How many times have you thrown up your hands wondering why “they” just don’t get it? Despite what seems like sound logic to us, we all experience a lack of support for our ideas and proposals from time to time.

While failing to receive support for our recommendations and requests can be frustrating and demotivating, is it possible that we are presenting our proposals in a “foreign” language?

The language of influence for engineers is often different from the language of social workers, and the language of influence for account managers can be different from that of senior vice presidents.

I’m obviously referring to more than whether we all speak English or French or German or Danish. Too often, when crafting our proposals, we think in terms of our own biases, our own goals and our own metrics.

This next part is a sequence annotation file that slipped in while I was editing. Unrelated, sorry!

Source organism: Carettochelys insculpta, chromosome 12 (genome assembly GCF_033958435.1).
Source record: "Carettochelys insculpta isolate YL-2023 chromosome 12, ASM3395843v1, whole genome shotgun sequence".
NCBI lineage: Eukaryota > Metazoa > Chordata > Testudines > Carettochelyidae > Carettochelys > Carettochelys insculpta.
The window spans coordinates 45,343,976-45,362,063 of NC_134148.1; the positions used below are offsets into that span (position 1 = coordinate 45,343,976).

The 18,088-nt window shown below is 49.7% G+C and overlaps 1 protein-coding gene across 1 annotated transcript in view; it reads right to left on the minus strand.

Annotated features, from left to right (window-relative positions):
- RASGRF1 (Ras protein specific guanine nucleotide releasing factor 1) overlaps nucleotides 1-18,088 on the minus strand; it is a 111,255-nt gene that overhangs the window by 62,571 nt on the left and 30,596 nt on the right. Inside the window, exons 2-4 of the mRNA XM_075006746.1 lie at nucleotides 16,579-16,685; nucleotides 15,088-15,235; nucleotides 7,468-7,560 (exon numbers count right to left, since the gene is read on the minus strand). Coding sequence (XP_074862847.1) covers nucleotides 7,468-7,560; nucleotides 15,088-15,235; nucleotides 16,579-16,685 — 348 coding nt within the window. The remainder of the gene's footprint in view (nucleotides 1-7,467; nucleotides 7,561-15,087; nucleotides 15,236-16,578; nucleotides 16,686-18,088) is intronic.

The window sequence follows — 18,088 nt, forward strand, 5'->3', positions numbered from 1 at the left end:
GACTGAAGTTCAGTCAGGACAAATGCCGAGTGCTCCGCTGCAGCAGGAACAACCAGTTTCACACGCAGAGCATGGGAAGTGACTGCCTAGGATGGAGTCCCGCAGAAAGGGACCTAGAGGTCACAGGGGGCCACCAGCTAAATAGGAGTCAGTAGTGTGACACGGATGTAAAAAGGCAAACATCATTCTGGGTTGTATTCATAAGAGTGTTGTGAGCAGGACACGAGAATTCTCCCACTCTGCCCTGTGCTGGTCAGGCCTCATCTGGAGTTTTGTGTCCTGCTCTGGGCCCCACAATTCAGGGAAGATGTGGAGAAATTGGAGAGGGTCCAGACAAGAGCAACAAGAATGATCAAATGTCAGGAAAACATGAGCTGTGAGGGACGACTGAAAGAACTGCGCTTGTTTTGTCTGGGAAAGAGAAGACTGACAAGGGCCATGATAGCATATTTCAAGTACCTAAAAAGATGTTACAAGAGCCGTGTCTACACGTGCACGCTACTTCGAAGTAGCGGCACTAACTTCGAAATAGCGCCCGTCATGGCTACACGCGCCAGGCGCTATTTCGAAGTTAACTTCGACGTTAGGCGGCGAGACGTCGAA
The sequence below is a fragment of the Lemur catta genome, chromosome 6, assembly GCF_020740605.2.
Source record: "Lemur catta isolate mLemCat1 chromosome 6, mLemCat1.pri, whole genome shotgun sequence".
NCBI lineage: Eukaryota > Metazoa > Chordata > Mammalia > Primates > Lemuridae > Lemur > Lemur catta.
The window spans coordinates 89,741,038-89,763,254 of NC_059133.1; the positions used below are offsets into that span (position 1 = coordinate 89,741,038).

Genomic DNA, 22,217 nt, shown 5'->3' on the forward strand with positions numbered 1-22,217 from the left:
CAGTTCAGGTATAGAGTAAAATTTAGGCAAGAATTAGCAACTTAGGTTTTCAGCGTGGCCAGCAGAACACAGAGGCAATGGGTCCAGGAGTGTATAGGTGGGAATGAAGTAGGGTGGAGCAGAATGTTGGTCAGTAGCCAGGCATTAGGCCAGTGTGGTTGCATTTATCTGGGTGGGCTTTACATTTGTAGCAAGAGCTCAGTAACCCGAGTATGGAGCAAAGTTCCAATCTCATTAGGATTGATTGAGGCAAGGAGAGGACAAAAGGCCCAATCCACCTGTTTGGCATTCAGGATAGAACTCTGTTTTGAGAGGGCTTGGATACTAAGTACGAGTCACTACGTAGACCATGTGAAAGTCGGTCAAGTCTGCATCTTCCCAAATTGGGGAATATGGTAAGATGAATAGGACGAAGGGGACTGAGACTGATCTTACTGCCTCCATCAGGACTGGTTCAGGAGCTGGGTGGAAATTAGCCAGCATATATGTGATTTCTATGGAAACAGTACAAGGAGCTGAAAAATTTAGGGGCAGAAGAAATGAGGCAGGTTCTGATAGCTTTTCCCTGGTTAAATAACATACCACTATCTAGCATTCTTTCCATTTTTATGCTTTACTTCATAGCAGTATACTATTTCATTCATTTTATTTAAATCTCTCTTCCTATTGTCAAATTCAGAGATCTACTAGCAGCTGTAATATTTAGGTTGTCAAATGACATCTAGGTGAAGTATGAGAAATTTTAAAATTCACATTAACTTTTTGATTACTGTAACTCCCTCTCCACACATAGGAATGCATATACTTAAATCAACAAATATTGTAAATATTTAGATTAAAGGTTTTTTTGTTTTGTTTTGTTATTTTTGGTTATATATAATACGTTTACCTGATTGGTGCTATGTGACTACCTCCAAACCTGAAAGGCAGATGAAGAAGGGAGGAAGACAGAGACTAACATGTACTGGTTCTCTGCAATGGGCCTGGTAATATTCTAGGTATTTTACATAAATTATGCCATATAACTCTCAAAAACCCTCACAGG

To be successful ourselves, we need to recognize what others need to be successful, and then frame our approach in ways that link their success to our success.

One way to do this is to learn the language of influence for those we seek to persuade. By acknowledging or validating what others need before laying out our own proposal often softens whatever resistance might naturally come our way.

When presenting to a management team or a finance executive, we might want to show how our proposal will lead to a specific return on investment, a cost savings or an increase in productivity.

Pretending that everyone shares the same passion we do for a particular issue can lead to our surprise when our ideas are rejected or sent back. Our challenge is to connect what we want and need to what our audience needs and wants.

The next time you prepare to win others over, consider speaking to one or more of the individuals who will be evaluating your proposal to check in and ensure your language of influence is working. If not, spend some time “translating” your language before you make the pitch for real.